REVIEW: The Guest

DAN STEVENS stars in the action thriller THE GUEST, opening in September.
DAN STEVENS stars in the action thriller THE GUEST, opening in September.

Reviewer Gavin Miller was suitably surprised by how good The Guest...

British Downton Abbey star Dan Stevens simply sizzles with an enigmatically creepy turn in this intelligently dark thriller – which comes completely under the radar to be one of the best movie surprises of the year.

With clever set-pieces, laudable performances, and a killer twist, this latest film from acclaimed horror director Adam Wingard – who helmed last year’s acclaimed You’re Next – is a great genre piece that has a clever grounding (and a superb musical score) that pays homage to violent horrors of the eighties with its almost B-movie roots.

The funny thing is, it’s so original, it only becomes a horror in spasms, with the first half playing out as seemingly heartwarming drama, that deliciously evolves into a psychological thriller – but bizarrely with a likeable anti-hero.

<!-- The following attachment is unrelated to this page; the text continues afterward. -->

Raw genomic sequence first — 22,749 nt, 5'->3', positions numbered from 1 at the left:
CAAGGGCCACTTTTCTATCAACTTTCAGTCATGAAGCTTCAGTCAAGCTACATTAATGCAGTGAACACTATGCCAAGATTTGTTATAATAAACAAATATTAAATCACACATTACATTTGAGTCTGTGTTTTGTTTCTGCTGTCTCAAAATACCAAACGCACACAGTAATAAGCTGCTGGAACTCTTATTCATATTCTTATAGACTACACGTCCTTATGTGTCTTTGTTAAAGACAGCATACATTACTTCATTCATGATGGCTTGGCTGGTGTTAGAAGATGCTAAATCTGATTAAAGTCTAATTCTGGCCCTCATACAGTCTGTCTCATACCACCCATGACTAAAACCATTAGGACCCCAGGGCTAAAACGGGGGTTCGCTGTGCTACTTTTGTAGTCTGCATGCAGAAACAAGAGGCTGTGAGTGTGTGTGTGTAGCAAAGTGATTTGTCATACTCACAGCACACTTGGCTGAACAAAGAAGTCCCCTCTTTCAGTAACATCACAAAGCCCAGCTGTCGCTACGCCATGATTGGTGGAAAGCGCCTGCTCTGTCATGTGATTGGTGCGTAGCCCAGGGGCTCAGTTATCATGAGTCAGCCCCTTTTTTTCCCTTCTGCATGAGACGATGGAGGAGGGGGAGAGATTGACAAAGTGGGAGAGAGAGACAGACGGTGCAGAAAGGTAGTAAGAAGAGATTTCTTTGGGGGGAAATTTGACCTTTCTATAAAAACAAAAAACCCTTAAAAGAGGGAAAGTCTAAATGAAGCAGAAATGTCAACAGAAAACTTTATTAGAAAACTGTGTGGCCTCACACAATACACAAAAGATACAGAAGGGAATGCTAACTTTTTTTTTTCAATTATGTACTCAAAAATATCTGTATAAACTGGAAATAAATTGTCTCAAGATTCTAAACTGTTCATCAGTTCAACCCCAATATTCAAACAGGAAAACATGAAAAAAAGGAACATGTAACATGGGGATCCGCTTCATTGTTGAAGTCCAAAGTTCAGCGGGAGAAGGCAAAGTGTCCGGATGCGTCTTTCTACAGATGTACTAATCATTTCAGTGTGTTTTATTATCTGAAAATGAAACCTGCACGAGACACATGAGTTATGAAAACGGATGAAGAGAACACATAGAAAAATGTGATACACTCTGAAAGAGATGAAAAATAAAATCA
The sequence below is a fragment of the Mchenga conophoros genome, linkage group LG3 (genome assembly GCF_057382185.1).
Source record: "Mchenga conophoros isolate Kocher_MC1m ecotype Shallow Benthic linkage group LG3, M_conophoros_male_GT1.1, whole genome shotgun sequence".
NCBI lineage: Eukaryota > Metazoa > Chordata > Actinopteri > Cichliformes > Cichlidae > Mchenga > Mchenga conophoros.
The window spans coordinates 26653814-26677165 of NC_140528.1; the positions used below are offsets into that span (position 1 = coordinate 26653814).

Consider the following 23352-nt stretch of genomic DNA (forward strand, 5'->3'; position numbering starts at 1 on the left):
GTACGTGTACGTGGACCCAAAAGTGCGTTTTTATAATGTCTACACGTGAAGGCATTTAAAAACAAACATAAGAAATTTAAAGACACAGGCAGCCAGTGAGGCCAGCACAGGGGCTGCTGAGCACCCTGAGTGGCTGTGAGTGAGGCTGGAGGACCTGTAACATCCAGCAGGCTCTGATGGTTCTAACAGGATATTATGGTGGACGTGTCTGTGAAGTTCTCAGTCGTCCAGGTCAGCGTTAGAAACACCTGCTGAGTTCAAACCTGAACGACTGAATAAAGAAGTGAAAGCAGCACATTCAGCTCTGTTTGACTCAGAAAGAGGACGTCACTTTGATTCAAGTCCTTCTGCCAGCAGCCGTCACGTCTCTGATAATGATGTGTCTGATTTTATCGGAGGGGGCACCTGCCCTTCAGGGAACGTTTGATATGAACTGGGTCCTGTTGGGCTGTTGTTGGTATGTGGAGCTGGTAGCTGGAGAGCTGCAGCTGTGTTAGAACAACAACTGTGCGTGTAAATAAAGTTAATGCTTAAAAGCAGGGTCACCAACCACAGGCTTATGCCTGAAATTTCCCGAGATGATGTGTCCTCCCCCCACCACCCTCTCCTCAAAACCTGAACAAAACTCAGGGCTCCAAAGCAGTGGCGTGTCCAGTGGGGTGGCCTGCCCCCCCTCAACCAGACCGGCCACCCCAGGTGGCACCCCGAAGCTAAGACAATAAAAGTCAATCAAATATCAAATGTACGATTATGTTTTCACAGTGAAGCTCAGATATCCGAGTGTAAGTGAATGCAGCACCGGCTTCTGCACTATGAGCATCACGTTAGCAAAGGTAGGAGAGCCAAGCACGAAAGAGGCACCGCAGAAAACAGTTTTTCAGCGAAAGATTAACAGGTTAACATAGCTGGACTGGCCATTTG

Said hero is well-mannered and caring ex-soldier David (Stevens), who befriends the family of a fallen comrade – still mourning their son’s death – after being welcomed into their home, and in a great couple of set-pieces helps their youngest son Luke (Brendan Meyer), who is getting bullied at school, and daughter Anna (Maika Monroe), who is getting led astray by her drug-dealing boyfriend.

But all is not what it seems with this ‘knight in shining armour’, when a series of accidental deaths are connected with his presence – and the deliciously eerie David evolves into something darker.

The film’s satirical undertone won’t be to everyone’s taste, but this is undoubtedly a step up from the usual teenage/early twenties Saturday night cinema outing – and offers that something refreshingly admirable that deserves to get an audience.

It also knows what it is – you can almost feel Stevens cracking up on set during his really creepy takes at the excellent lead protagonist – by having the ability to laugh at its own sometimes preposterous expense.

With Stevens’ sadistic movie breakout performance, its B-movie homage, eerily terrific score, and the movie’s ability to expertly flip itself on its head halfway through – it all marries up to make this a guilty ‘curveball’ pleasure.

Through all the creepiness, The Guest welcomes you in – and puts a smile on your face.